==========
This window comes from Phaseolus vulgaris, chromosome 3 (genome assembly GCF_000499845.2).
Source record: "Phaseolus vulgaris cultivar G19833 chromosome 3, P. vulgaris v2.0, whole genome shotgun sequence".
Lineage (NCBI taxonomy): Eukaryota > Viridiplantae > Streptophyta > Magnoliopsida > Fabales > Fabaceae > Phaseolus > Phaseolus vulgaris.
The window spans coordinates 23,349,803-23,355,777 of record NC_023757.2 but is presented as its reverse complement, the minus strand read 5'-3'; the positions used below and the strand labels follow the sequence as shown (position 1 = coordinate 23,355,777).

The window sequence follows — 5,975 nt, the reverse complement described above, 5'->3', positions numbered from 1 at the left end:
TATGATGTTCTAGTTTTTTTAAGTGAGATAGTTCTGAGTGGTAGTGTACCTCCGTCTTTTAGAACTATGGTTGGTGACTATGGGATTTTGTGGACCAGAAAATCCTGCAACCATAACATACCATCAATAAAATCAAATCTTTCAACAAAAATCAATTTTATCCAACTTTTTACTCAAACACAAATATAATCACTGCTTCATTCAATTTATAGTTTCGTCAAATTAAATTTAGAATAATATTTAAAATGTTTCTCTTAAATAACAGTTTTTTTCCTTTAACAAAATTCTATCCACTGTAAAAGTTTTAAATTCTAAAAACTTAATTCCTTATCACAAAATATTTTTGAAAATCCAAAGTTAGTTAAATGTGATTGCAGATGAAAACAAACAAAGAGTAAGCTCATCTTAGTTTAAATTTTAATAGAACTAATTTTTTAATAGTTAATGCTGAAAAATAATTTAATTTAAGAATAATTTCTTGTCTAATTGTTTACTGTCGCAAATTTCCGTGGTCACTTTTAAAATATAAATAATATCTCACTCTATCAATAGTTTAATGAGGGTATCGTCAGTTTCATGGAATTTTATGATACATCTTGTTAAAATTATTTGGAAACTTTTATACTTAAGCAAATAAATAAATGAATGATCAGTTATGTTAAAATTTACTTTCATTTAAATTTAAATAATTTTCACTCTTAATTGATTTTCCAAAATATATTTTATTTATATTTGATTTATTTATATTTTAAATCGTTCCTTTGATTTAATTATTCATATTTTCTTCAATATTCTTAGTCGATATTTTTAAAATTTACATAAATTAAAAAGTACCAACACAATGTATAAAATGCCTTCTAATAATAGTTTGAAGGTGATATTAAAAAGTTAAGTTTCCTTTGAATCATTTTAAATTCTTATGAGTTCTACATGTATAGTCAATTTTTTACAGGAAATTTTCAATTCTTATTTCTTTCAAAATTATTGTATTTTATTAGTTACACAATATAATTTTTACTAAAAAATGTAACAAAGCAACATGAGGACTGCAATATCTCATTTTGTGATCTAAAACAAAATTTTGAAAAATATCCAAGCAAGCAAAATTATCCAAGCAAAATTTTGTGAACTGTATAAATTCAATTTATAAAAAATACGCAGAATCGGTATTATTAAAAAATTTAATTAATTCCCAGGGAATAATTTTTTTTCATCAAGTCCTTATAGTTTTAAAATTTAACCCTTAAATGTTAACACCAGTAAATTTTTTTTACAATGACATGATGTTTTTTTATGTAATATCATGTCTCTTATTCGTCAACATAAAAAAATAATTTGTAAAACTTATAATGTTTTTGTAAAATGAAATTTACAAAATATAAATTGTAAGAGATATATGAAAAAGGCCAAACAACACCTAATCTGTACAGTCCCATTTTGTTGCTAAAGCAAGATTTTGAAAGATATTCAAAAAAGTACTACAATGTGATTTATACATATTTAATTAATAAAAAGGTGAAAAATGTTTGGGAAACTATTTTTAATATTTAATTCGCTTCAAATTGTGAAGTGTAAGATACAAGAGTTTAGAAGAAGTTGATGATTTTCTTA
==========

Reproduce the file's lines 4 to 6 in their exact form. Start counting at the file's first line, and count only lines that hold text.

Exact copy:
The window spans coordinates 23,349,803-23,355,777 of record NC_023757.2 but is presented as its reverse complement, the minus strand read 5'-3'; the positions used below and the strand labels follow the sequence as shown (position 1 = coordinate 23,355,777).

The window sequence follows — 5,975 nt, the reverse complement described above, 5'->3', positions numbered from 1 at the left end:
TATGATGTTCTAGTTTTTTTAAGTGAGATAGTTCTGAGTGGTAGTGTACCTCCGTCTTTTAGAACTATGGTTGGTGACTATGGGATTTTGTGGACCAGAAAATCCTGCAACCATAACATACCATCAATAAAATCAAATCTTTCAACAAAAATCAATTTTATCCAACTTTTTACTCAAACACAAATATAATCACTGCTTCATTCAATTTATAGTTTCGTCAAATTAAATTTAGAATAATATTTAAAATGTTTCTCTTAAATAACAGTTTTTTTCCTTTAACAAAATTCTATCCACTGTAAAAGTTTTAAATTCTAAAAACTTAATTCCTTATCACAAAATATTTTTGAAAATCCAAAGTTAGTTAAATGTGATTGCAGATGAAAACAAACAAAGAGTAAGCTCATCTTAGTTTAAATTTTAATAGAACTAATTTTTTAATAGTTAATGCTGAAAAATAATTTAATTTAAGAATAATTTCTTGTCTAATTGTTTACTGTCGCAAATTTCCGTGGTCACTTTTAAAATATAAATAATATCTCACTCTATCAATAGTTTAATGAGGGTATCGTCAGTTTCATGGAATTTTATGATACATCTTGTTAAAATTATTTGGAAACTTTTATACTTAAGCAAATAAATAAATGAATGATCAGTTATGTTAAAATTTACTTTCATTTAAATTTAAATAATTTTCACTCTTAATTGATTTTCCAAAATATATTTTATTTATATTTGATTTATTTATATTTTAAATCGTTCCTTTGATTTAATTATTCATATTTTCTTCAATATTCTTAGTCGATATTTTTAAAATTTACATAAATTAAAAAGTACCAACACAATGTATAAAATGCCTTCTAATAATAGTTTGAAGGTGATATTAAAAAGTTAAGTTTCCTTTGAATCATTTTAAATTCTTATGAGTTCTACATGTATAGTCAATTTTTTACAGGAAATTTTCAATTCTTATTTCTTTCAAAATTATTGTATTTTATTAGTTACACAATATAATTTTTACTAAAAAATGTAACAAAGCAACATGAGGACTGCAATATCTCATTTTGTGATCTAAAACAAAATTTTGAAAAATATCCAAGCAAGCAAAATTATCCAAGCAAAATTTTGTGAACTGTATAAATTCAATTTATAAAAAATACGCAGAATCGGTATTATTAAAAAATTTAATTAATTCCCAGGGAATAATTTTTTTTCATCAAGTCCTTATAGTTTTAAAATTTAACCCTTAAATGTTAACACCAGTAAATTTTTTTTACAATGACATGATGTTTTTTTATGTAATATCATGTCTCTTATTCGTCAACATAAAAAAATAATTTGTAAAACTTATAATGTTTTTGTAAAATGAAATTTACAAAATATAAATTGTAAGAGATATATGAAAAAGGCCAAACAACACCTAATCTGTACAGTCCCATTTTGTTGCTAAAGCAAGATTTTGAAAGATATTCAAAAAAGTACTACAATGTGATTTATACATATTTAATTAATAAAAAGGTGAAAAATGTTTGGGAAACTATTTTTAATATTTAATTCGCTTCAAATTGTGAAGTGTAAGATACAAGAGTTTAGAAGAAGTTGATGATTTTCTTA